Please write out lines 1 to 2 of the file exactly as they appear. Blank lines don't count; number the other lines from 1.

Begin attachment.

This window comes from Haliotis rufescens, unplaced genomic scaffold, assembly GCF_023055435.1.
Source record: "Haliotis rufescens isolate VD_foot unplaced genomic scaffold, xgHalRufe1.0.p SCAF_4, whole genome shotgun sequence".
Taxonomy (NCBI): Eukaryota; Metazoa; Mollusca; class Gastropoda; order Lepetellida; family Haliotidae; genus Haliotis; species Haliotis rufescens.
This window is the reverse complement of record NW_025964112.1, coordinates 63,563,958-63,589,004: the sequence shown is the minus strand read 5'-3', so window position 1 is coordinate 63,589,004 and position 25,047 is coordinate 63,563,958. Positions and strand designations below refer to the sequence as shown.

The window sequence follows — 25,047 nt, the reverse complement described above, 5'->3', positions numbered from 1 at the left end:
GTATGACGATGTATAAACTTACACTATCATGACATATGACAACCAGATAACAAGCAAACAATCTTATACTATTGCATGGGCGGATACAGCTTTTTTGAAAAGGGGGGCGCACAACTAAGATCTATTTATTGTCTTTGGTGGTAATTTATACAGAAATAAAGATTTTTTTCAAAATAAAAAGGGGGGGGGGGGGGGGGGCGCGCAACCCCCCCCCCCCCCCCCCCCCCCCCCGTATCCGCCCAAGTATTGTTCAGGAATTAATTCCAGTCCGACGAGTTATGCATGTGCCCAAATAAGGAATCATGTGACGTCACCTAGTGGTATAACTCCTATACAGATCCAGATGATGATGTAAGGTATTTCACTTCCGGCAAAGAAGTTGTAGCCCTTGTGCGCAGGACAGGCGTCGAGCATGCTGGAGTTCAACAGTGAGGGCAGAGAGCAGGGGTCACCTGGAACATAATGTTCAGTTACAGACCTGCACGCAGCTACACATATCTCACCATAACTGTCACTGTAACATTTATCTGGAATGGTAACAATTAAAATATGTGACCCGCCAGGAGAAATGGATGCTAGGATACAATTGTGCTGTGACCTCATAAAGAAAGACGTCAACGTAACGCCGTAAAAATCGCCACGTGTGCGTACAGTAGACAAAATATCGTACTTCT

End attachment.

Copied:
This window comes from Haliotis rufescens, unplaced genomic scaffold, assembly GCF_023055435.1.
Source record: "Haliotis rufescens isolate VD_foot unplaced genomic scaffold, xgHalRufe1.0.p SCAF_4, whole genome shotgun sequence".